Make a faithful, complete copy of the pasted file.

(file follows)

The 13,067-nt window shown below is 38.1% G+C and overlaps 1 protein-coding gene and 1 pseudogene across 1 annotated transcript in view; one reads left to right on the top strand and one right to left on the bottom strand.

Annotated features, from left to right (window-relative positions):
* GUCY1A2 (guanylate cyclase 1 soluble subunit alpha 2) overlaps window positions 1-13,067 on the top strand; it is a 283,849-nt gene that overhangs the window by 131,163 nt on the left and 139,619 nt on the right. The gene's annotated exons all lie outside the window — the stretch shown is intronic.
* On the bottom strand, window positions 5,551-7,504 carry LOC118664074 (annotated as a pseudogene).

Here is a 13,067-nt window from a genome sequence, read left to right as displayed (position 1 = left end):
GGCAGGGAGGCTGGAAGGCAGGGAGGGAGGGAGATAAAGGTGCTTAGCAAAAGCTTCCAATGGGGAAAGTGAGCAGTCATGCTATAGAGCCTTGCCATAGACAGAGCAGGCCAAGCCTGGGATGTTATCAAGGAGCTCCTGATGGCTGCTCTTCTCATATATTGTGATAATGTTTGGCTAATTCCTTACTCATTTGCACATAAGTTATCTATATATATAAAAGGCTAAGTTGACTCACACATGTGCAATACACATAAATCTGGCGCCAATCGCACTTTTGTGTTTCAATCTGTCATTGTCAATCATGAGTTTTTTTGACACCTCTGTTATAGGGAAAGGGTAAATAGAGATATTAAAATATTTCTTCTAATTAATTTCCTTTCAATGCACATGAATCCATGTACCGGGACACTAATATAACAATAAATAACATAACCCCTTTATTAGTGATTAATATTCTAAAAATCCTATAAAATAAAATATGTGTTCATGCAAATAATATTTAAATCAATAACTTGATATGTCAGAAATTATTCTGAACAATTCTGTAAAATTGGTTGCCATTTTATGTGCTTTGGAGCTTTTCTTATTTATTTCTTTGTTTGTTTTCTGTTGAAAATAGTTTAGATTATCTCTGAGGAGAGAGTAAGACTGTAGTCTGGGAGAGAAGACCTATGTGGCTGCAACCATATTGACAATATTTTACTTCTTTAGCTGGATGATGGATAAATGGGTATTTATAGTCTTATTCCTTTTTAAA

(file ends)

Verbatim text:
The 13,067-nt window shown below is 38.1% G+C and overlaps 1 protein-coding gene and 1 pseudogene across 1 annotated transcript in view; one reads left to right on the top strand and one right to left on the bottom strand.

Annotated features, from left to right (window-relative positions):
* GUCY1A2 (guanylate cyclase 1 soluble subunit alpha 2) overlaps window positions 1-13,067 on the top strand; it is a 283,849-nt gene that overhangs the window by 131,163 nt on the left and 139,619 nt on the right. The gene's annotated exons all lie outside the window — the stretch shown is intronic.
* On the bottom strand, window positions 5,551-7,504 carry LOC118664074 (annotated as a pseudogene).

Here is a 13,067-nt window from a genome sequence, read left to right as displayed (position 1 = left end):
GGCAGGGAGGCTGGAAGGCAGGGAGGGAGGGAGATAAAGGTGCTTAGCAAAAGCTTCCAATGGGGAAAGTGAGCAGTCATGCTATAGAGCCTTGCCATAGACAGAGCAGGCCAAGCCTGGGATGTTATCAAGGAGCTCCTGATGGCTGCTCTTCTCATATATTGTGATAATGTTTGGCTAATTCCTTACTCATTTGCACATAAGTTATCTATATATATAAAAGGCTAAGTTGACTCACACATGTGCAATACACATAAATCTGGCGCCAATCGCACTTTTGTGTTTCAATCTGTCATTGTCAATCATGAGTTTTTTTGACACCTCTGTTATAGGGAAAGGGTAAATAGAGATATTAAAATATTTCTTCTAATTAATTTCCTTTCAATGCACATGAATCCATGTACCGGGACACTAATATAACAATAAATAACATAACCCCTTTATTAGTGATTAATATTCTAAAAATCCTATAAAATAAAATATGTGTTCATGCAAATAATATTTAAATCAATAACTTGATATGTCAGAAATTATTCTGAACAATTCTGTAAAATTGGTTGCCATTTTATGTGCTTTGGAGCTTTTCTTATTTATTTCTTTGTTTGTTTTCTGTTGAAAATAGTTTAGATTATCTCTGAGGAGAGAGTAAGACTGTAGTCTGGGAGAGAAGACCTATGTGGCTGCAACCATATTGACAATATTTTACTTCTTTAGCTGGATGATGGATAAATGGGTATTTATAGTCTTATTCCTTTTTAAA